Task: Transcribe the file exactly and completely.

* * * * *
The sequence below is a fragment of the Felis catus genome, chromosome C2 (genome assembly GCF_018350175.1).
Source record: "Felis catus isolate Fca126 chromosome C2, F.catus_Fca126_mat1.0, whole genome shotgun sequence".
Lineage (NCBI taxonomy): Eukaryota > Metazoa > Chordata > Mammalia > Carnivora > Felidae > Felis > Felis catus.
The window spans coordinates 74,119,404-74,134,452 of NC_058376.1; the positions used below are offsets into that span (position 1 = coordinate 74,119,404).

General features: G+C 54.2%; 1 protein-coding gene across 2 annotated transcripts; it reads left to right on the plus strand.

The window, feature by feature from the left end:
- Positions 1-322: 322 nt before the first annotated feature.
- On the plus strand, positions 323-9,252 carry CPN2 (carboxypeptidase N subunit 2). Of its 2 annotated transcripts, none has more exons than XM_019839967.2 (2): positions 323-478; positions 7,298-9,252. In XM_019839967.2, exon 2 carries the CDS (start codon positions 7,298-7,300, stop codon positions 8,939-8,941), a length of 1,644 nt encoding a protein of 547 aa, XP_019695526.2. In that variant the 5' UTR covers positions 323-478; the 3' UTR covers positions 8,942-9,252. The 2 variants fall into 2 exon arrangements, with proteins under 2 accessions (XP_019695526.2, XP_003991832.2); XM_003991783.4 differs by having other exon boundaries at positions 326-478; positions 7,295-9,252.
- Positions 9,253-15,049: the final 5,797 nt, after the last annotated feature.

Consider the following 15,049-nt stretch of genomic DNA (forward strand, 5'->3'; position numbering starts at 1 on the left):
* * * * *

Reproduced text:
The sequence below is a fragment of the Felis catus genome, chromosome C2 (genome assembly GCF_018350175.1).
Source record: "Felis catus isolate Fca126 chromosome C2, F.catus_Fca126_mat1.0, whole genome shotgun sequence".
Lineage (NCBI taxonomy): Eukaryota > Metazoa > Chordata > Mammalia > Carnivora > Felidae > Felis > Felis catus.
The window spans coordinates 74,119,404-74,134,452 of NC_058376.1; the positions used below are offsets into that span (position 1 = coordinate 74,119,404).

General features: G+C 54.2%; 1 protein-coding gene across 2 annotated transcripts; it reads left to right on the plus strand.

The window, feature by feature from the left end:
- Positions 1-322: 322 nt before the first annotated feature.
- On the plus strand, positions 323-9,252 carry CPN2 (carboxypeptidase N subunit 2). Of its 2 annotated transcripts, none has more exons than XM_019839967.2 (2): positions 323-478; positions 7,298-9,252. In XM_019839967.2, exon 2 carries the CDS (start codon positions 7,298-7,300, stop codon positions 8,939-8,941), a length of 1,644 nt encoding a protein of 547 aa, XP_019695526.2. In that variant the 5' UTR covers positions 323-478; the 3' UTR covers positions 8,942-9,252. The 2 variants fall into 2 exon arrangements, with proteins under 2 accessions (XP_019695526.2, XP_003991832.2); XM_003991783.4 differs by having other exon boundaries at positions 326-478; positions 7,295-9,252.
- Positions 9,253-15,049: the final 5,797 nt, after the last annotated feature.

Consider the following 15,049-nt stretch of genomic DNA (forward strand, 5'->3'; position numbering starts at 1 on the left):